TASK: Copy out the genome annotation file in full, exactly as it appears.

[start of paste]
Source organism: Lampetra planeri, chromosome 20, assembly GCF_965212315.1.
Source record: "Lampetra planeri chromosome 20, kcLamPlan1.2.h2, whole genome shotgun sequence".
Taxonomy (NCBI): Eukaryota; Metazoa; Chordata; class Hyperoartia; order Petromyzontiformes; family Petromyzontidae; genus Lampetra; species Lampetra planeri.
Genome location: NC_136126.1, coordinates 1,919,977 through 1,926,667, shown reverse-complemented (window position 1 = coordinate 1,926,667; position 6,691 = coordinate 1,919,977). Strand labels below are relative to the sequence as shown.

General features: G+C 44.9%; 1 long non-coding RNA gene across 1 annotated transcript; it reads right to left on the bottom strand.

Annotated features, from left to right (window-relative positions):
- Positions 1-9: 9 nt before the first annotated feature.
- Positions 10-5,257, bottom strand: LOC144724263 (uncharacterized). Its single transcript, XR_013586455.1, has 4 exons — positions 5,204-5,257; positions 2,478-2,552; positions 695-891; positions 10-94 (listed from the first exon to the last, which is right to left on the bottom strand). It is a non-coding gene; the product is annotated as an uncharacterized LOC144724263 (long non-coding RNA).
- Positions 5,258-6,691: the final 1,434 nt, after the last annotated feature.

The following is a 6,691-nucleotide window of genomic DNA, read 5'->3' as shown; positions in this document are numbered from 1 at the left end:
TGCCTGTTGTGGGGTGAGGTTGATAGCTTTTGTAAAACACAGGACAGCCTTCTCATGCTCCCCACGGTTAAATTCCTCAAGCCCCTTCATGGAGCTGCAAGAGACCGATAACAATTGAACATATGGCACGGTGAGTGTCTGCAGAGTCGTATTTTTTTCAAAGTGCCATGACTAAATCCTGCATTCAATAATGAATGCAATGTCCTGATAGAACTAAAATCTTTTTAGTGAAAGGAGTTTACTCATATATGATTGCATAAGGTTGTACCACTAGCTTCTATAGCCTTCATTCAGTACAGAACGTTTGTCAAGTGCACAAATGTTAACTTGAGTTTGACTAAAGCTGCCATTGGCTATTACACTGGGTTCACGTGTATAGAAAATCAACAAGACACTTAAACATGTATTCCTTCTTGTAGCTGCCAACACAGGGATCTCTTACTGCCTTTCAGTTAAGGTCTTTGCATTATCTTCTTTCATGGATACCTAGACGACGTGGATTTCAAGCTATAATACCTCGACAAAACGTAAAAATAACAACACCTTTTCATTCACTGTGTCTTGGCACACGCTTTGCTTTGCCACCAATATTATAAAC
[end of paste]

Source organism: Lampetra planeri, chromosome 20, assembly GCF_965212315.1.
Source record: "Lampetra planeri chromosome 20, kcLamPlan1.2.h2, whole genome shotgun sequence".
Taxonomy (NCBI): Eukaryota; Metazoa; Chordata; class Hyperoartia; order Petromyzontiformes; family Petromyzontidae; genus Lampetra; species Lampetra planeri.
Genome location: NC_136126.1, coordinates 1,919,977 through 1,926,667, shown reverse-complemented (window position 1 = coordinate 1,926,667; position 6,691 = coordinate 1,919,977). Strand labels below are relative to the sequence as shown.

General features: G+C 44.9%; 1 long non-coding RNA gene across 1 annotated transcript; it reads right to left on the bottom strand.

Annotated features, from left to right (window-relative positions):
- Positions 1-9: 9 nt before the first annotated feature.
- Positions 10-5,257, bottom strand: LOC144724263 (uncharacterized). Its single transcript, XR_013586455.1, has 4 exons — positions 5,204-5,257; positions 2,478-2,552; positions 695-891; positions 10-94 (listed from the first exon to the last, which is right to left on the bottom strand). It is a non-coding gene; the product is annotated as an uncharacterized LOC144724263 (long non-coding RNA).
- Positions 5,258-6,691: the final 1,434 nt, after the last annotated feature.

The following is a 6,691-nucleotide window of genomic DNA, read 5'->3' as shown; positions in this document are numbered from 1 at the left end:
TGCCTGTTGTGGGGTGAGGTTGATAGCTTTTGTAAAACACAGGACAGCCTTCTCATGCTCCCCACGGTTAAATTCCTCAAGCCCCTTCATGGAGCTGCAAGAGACCGATAACAATTGAACATATGGCACGGTGAGTGTCTGCAGAGTCGTATTTTTTTCAAAGTGCCATGACTAAATCCTGCATTCAATAATGAATGCAATGTCCTGATAGAACTAAAATCTTTTTAGTGAAAGGAGTTTACTCATATATGATTGCATAAGGTTGTACCACTAGCTTCTATAGCCTTCATTCAGTACAGAACGTTTGTCAAGTGCACAAATGTTAACTTGAGTTTGACTAAAGCTGCCATTGGCTATTACACTGGGTTCACGTGTATAGAAAATCAACAAGACACTTAAACATGTATTCCTTCTTGTAGCTGCCAACACAGGGATCTCTTACTGCCTTTCAGTTAAGGTCTTTGCATTATCTTCTTTCATGGATACCTAGACGACGTGGATTTCAAGCTATAATACCTCGACAAAACGTAAAAATAACAACACCTTTTCATTCACTGTGTCTTGGCACACGCTTTGCTTTGCCACCAATATTATAAAC